Friday, August 12, 2016

F is for Feelings

Margaret talks about expressing feelings.  

Feelings are possibly the most important part of a romance novel. We have the story line, the conflict, and whatever else is going on but feelings are vital. As we read a book we (hopefully) experience the character’s feelings and emotions. I know I’ve felt tearful, surprised, joyful, as well as lots of other emotions while writing and also reading other authors’ books. I actually called one of mine Feelings where my heroine was jilted the day before her wedding. Naturally it put her off men but eventually the inevitable happened. Not that it was love at first sight when she met the man she was to ultimately marry.

Here’s how they met:

“Melly, love, I’d like you to meet Benedict Burton. Beebee for short. And this Beebee, is Melissa Sutherland, the daughter of a very dear friend of mine, and a very competent secretary.”
Melissa was horrified. This was Beebee? And she was expected to work with him for the next three days? It was not a woman as she had expected, but a man. The despised sex. She couldn’t. She wouldn’t! But she was forgetting he wasn’t interested in her. All she had to do was be good at her job. There would be no unwelcome advances.
He nodded his head curtly in acknowledgement of Vivienne’s introduction, but did not offer his hand. “Have you experience in advertising, Miss Sutherland?”
Vivienne answered for her. “No, she hasn’t, but she’s a quick learner, and I have no doubts that she’ll fit in. And you can’t call her Miss Sutherland. It’s Melissa, or Melly if you prefer.”
Benedict Burton clearly had doubts about her qualifications, many of them. His smoky grey eyes were taking in every inch of her, from the thick reddish-brown hair scraped back from her shining face, her eyes which looked smaller without mascara on her pale lashes, the shadows beneath them, her bloodless lips, right down to her feet in a pair of flat-heeled sandals.
Melissa caught Vivienne’s eye and accepted the challenge. “I’m sorry, Mr Burton – or may I call you Benedict? – if I don’t exactly conform with the image you have in mind. I’ll just have to make sure that my work more than compensates for my lack of – beauty.”
His lips thinned. “It’s nothing to do with me what you look like.”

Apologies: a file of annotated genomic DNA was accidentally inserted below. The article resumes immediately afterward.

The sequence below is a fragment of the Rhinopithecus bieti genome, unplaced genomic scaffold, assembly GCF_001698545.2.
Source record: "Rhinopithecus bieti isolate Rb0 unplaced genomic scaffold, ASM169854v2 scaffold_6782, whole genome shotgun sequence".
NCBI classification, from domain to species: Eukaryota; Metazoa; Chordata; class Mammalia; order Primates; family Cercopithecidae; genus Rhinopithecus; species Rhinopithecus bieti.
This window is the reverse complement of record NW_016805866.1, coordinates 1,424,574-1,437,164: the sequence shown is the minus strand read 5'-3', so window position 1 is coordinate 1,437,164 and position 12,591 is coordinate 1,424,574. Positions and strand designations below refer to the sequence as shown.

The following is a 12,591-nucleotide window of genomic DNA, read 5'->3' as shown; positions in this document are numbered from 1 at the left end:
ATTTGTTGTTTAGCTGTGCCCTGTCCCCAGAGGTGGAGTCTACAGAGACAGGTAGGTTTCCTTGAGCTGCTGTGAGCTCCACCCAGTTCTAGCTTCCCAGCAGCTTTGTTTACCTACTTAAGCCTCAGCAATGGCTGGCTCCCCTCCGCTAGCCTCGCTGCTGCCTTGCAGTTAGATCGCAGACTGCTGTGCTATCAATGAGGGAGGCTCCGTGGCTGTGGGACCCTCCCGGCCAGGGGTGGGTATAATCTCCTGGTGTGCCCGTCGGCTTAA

“But I did hear you tell Aunt Viv that I looked like a mouse – or was it a lame duck? I’m not sure.” Melissa did not know what was driving her. She simply wanted to humiliate him as he had her.
“Didn’t you know that eavesdroppers never hear good of themselves?” His voice was ominously quiet, betraying his anger far more than if he had shouted.
“How could I help it when the door was open and your voice was loud enough to be heard in the street?”
“Children, children,” intervened Vivienne. “I think that’s enough.”
Melissa felt the blood rush to her cheeks. “I’m sorry, Aunt Viv. That was very rude. I don’t know what came over me.
The older woman smiled. “I think I do. Beebee can be extremely overpowering. You’ll soon get used to him.” And in a louder tone, “Won’t she, Beebee? Tell her your bark’s worse than your bite.
He merely grunted and turned back into Vivienne’s office, this time closing the door firmly.
Vivienne shook her head, smiling broadly. “I should have warned you about Beebee. He’s a law unto himself. He’s my godson; you must have heard me mention him?”
Melissa shook her head.
“He worked his way up in the business until eventually I made him my partner. I don’t know what I’d do without him now. I love that boy.”
Boy? Melissa did not class him as a boy. He was a man, all man, as masculine as they come. Ruthless, arrogant, domineering. And she did not see how she was going to work amicably with him for the next three days. Although, on the other hand, it might be fun proving she was not the dimwit he had dubbed her.

Feelings are an integral part of our lives, the emotional side to our character. Do we have feelings when we write romantic fiction? Most definitely. We feel everything that our heroine or hero goes through – we live their lives for them. You simply cannot write without entering into that person’s mind, whether you’re writing romance, crime, science fiction or any other genre.


  1. You're right, Margaret. As writers, we have to feel the emotions as we write them, otherwise, our readers won't feel them when they read.

    1. It's why I always tell everyone I've had X number of love affairs!

  2. The best books to read are those that bring us to tears or set our hearts pounding as if we were the characters ourselves. When a book feels that real, an author has done an amazing job.

    1. I absolutely agree, Debra. When you read a book like that you don't realise what hard work it is for the author.

  3. I agree although it was something I found very difficult to do. As a person who keeps her emotions to herself it was not easy to put them into writing even for a character. Hopefully I'm getting there.

    1. I'm sure you are, Carol. I'm not a very open person myself as far as feelings go but when I'm writing I feel I can let go.

  4. I agree with Carol. Writing feelings is hard to do well. Feelings are feelings... intangible but very real. One can readily describe anger and feat. Hate isn't too hard, either. The harsh emotions have lots of verbs.
    Love, tenderness, sadness, apologies, disappointment... I need to bolster my arsenal of ways to describe these feelings.
    Great post, Margaret!